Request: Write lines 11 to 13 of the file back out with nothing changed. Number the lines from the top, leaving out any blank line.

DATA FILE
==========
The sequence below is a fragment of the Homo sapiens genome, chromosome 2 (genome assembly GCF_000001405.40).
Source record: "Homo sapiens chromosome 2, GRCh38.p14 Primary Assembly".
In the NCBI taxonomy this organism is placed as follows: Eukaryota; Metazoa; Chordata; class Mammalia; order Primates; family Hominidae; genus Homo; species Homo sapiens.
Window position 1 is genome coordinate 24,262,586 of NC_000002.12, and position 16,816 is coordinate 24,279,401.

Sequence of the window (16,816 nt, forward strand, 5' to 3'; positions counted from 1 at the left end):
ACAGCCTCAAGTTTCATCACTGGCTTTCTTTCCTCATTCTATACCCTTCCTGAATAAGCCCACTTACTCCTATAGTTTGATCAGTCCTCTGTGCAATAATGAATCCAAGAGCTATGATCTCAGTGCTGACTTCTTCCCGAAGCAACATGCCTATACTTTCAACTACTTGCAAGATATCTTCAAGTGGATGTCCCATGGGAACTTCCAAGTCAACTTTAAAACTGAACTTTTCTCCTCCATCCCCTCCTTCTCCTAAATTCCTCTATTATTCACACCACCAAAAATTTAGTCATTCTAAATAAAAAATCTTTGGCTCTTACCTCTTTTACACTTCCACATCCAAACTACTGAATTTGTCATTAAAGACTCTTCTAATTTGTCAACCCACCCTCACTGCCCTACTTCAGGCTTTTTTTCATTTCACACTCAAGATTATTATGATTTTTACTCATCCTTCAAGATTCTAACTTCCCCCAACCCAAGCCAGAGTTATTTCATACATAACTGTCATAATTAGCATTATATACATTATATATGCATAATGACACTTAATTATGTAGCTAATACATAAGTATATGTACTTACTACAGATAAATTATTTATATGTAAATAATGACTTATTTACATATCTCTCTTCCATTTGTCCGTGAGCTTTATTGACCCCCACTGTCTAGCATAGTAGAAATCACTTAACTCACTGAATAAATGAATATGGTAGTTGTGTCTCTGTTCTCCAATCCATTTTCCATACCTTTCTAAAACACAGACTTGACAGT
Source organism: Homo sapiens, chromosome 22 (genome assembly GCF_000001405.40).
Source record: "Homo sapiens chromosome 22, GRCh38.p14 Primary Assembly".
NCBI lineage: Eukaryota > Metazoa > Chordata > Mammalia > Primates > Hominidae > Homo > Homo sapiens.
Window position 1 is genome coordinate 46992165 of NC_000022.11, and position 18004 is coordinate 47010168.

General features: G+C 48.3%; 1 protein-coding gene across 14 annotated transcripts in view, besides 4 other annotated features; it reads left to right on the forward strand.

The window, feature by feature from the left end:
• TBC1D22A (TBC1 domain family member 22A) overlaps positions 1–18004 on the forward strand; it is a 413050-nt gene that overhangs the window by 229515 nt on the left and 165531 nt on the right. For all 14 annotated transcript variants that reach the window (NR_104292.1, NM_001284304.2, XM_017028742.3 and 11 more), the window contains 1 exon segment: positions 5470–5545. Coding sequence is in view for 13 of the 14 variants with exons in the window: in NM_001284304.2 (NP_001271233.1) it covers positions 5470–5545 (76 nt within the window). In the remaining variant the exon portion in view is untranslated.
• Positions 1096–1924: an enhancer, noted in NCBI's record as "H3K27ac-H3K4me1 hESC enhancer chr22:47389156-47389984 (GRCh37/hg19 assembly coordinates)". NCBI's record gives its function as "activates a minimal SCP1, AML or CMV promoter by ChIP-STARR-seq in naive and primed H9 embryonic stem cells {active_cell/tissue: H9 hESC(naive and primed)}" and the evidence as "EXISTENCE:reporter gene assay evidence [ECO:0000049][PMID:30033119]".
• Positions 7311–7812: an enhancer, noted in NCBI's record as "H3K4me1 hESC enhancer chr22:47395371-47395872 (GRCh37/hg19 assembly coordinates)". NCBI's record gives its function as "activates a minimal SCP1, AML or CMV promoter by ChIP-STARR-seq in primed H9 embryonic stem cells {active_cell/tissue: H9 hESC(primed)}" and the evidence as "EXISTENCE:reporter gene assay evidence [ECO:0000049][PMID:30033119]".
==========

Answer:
General features: G+C 48.3%; 1 protein-coding gene across 14 annotated transcripts in view, besides 4 other annotated features; it reads left to right on the forward strand.

The window, feature by feature from the left end:
• TBC1D22A (TBC1 domain family member 22A) overlaps positions 1–18004 on the forward strand; it is a 413050-nt gene that overhangs the window by 229515 nt on the left and 165531 nt on the right. For all 14 annotated transcript variants that reach the window (NR_104292.1, NM_001284304.2, XM_017028742.3 and 11 more), the window contains 1 exon segment: positions 5470–5545. Coding sequence is in view for 13 of the 14 variants with exons in the window: in NM_001284304.2 (NP_001271233.1) it covers positions 5470–5545 (76 nt within the window). In the remaining variant the exon portion in view is untranslated.